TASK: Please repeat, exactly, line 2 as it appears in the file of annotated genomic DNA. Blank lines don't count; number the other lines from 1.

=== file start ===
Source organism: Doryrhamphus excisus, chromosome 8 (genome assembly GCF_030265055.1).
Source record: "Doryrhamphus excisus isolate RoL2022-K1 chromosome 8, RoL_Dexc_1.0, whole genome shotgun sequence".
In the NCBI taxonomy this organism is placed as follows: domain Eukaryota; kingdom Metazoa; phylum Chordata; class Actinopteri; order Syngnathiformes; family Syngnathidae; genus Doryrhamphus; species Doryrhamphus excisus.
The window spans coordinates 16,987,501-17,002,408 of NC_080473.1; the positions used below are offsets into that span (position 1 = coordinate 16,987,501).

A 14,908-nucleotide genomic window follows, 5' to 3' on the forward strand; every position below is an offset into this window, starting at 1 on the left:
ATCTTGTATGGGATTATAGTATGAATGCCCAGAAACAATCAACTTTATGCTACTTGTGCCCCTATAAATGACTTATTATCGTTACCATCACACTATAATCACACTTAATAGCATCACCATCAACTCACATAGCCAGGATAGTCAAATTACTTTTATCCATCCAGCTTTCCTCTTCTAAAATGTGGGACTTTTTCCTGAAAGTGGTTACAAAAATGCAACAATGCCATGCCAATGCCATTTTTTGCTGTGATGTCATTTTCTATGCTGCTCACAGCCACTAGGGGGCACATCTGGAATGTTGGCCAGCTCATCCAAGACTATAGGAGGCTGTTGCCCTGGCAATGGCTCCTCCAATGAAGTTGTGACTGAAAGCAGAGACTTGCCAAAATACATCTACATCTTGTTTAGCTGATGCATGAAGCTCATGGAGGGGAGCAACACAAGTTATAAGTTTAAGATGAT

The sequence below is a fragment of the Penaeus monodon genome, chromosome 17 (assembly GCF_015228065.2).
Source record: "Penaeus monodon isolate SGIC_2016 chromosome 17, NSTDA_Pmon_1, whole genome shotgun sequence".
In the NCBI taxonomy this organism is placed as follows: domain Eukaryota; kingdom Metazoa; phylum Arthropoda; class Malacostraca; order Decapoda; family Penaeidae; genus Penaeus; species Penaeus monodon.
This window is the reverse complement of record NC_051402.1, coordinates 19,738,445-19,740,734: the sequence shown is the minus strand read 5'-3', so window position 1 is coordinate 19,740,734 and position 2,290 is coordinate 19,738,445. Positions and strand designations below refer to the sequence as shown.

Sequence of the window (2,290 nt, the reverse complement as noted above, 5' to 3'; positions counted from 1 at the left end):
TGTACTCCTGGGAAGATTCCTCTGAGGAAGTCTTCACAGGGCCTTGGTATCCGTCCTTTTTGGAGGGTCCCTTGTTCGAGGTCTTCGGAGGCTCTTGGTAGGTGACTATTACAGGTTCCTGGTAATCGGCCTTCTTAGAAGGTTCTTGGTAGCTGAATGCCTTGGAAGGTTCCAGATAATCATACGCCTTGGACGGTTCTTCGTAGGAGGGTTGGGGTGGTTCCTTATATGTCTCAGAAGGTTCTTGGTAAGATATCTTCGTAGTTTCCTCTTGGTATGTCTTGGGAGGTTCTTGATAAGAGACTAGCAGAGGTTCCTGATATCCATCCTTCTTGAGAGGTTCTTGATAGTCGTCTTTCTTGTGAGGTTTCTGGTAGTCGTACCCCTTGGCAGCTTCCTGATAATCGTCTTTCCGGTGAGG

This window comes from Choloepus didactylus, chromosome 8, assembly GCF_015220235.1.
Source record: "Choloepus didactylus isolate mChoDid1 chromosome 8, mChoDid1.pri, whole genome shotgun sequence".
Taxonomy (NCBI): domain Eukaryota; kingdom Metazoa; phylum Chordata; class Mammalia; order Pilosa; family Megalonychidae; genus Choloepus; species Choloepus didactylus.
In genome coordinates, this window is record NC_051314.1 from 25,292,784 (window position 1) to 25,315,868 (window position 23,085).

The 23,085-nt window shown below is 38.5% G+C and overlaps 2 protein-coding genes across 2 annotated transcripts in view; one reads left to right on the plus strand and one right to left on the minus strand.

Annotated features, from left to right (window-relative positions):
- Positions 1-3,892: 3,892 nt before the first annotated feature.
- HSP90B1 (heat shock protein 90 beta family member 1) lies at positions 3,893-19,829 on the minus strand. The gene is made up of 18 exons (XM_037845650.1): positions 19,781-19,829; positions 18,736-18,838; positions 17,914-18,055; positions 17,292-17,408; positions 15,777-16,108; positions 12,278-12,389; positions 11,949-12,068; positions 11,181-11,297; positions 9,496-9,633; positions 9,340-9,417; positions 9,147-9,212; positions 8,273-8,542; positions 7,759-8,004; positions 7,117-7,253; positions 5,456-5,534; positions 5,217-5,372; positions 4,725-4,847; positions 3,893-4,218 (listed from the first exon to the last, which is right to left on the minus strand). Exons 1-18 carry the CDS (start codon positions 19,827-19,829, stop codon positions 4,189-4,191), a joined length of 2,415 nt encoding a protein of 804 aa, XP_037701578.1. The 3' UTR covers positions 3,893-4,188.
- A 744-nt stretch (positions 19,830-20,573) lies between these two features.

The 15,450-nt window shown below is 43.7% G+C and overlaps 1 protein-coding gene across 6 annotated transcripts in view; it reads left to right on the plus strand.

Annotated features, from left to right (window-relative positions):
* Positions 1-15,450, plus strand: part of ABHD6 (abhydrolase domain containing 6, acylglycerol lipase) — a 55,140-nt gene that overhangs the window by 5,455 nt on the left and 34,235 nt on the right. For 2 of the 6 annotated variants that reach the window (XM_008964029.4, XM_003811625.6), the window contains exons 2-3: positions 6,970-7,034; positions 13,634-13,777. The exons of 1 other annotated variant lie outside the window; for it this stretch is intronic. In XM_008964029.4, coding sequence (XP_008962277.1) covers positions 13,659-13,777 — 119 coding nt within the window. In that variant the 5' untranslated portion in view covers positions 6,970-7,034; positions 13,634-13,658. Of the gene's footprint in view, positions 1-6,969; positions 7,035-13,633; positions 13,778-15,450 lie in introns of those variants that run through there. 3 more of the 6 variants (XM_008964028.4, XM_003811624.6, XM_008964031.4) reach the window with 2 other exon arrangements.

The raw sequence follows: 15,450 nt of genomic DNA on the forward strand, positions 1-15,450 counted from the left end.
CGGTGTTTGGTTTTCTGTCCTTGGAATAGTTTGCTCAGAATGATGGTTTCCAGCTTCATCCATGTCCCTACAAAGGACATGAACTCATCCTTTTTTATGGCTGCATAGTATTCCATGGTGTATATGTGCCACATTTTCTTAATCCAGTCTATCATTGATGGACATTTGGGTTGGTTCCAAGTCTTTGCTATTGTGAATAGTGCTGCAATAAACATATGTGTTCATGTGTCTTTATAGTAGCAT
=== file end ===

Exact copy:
Source record: "Doryrhamphus excisus isolate RoL2022-K1 chromosome 8, RoL_Dexc_1.0, whole genome shotgun sequence".